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Dressed as a man and using the name Robert Shurtleff, Deborah Sampson,

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Re: Dressed as a man and using the name Robert Shurtleff, Deborah Sampson, [#permalink]

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New post 10 Oct 2016, 08:44
Split1) Parallelism: "joined, was injured, was discharged". By this rule B, C, D and E are out.

Split2) "while being" or "having been" both are red flags. B and E are out.

Split3) Logical Predication and meaning: the original sentence has past perfect "had become + too ill" and simple past " was discharged". This means that she was ill before she joined the army and was discharged after once she had come too ill to continue. The meaning is preserved.

Split4) In answer D, ",injured three times". I think of meaning. If I put it together with the earlier then "Deborah Sampson injured three times?" this would mean that she injured someone three times. This is not the intended meaning of the original sentence. D is out.

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Re: Dressed as a man and using the name Robert Shurtleff, Deborah Sampson, [#permalink]

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New post 03 Jan 2017, 06:46
IMO A. Pure case of Parallelism and all the clauses are set of by pair of commas so each individual clause should make a complete statement.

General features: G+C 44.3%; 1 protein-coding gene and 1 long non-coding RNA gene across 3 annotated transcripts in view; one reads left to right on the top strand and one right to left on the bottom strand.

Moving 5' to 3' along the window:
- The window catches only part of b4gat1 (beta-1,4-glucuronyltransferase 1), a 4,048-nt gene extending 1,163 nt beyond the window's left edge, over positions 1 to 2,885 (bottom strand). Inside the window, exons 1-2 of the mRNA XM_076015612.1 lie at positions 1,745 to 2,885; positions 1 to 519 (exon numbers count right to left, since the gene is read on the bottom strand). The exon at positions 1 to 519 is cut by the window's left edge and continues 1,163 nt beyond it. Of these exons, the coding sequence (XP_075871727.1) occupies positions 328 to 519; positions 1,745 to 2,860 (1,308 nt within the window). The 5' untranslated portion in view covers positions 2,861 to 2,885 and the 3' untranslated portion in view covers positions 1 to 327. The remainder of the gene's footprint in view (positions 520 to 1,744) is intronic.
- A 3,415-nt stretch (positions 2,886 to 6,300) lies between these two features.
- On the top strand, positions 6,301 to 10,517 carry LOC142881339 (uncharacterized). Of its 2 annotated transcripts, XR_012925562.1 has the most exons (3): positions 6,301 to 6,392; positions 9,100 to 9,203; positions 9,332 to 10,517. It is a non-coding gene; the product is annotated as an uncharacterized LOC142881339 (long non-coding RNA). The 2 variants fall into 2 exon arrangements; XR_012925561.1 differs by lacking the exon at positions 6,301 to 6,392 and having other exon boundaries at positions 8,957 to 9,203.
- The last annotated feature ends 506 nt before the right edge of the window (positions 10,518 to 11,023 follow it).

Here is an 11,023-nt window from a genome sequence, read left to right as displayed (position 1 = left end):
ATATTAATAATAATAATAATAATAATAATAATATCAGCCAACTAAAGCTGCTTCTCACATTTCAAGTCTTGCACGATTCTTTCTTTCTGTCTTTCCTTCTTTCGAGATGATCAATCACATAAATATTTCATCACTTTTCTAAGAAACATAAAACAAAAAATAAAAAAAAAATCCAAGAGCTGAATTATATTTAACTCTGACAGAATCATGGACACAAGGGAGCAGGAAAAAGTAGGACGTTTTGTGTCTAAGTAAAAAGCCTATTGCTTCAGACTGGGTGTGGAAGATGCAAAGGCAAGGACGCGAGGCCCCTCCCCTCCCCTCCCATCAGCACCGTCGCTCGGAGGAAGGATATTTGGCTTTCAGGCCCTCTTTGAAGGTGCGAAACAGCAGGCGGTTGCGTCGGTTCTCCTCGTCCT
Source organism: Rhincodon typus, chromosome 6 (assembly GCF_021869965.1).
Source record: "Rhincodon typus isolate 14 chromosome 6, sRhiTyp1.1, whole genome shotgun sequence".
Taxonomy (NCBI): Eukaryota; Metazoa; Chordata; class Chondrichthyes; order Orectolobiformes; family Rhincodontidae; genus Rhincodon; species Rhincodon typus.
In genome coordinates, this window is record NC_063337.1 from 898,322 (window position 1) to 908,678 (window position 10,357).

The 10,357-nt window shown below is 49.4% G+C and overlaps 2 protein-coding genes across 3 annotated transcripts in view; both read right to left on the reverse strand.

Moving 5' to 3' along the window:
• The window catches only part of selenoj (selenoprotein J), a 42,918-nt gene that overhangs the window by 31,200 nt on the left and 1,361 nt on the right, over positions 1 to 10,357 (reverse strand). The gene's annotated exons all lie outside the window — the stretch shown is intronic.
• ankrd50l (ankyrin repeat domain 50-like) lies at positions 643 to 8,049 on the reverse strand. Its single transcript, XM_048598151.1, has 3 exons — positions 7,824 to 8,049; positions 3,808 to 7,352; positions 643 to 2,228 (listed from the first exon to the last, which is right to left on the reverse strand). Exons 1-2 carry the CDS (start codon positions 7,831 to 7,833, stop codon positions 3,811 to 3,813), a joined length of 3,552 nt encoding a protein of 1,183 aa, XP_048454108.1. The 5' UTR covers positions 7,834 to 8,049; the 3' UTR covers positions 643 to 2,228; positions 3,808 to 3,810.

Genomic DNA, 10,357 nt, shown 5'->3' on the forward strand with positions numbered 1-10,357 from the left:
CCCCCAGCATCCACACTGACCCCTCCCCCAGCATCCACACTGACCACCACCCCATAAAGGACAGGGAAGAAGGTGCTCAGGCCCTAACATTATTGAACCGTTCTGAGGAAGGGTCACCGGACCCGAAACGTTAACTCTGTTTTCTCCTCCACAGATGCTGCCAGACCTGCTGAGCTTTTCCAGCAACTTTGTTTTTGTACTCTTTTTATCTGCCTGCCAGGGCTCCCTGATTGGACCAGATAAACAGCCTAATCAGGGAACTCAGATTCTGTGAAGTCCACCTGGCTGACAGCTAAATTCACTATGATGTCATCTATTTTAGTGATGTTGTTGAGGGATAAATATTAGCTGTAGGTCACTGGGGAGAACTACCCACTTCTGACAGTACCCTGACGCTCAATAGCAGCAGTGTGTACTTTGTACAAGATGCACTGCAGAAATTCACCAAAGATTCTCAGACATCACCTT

Things are parallel as:
Deborah Sampson,
1. joined the Continental Army
2. was injured three times (we can't remove "was" from this, it does not stands correct as an individual statement --> She injured three time (Wrong))
3. and was discharged in 1783 becayse (correct use of ",and"- used to join more than two clauses, also same explanation for clause 2).
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Re: Dressed as a man and using the name Robert Shurtleff, Deborah Sampson, [#permalink]

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New post 11 Jan 2017, 12:19
I could not understand the verb sequencing of this sentence. Please explain.

It is absolutely correct to say

She was discharged in 1783 because she had become too ill to serve

As she became ill before she got discharged

however, She got injury before she became ill, so there are three events in the following sequence

---time1--- ----------time2-------- time3

she got injury----became ill---- discharged in 1783


Is it my myth to consider that she got injury before becoming ill?

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Re: Dressed as a man and using the name Robert Shurtleff, Deborah Sampson, [#permalink]

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New post 11 Jan 2017, 12:20
I could not understand the verb sequencing of this sentence. Please explain.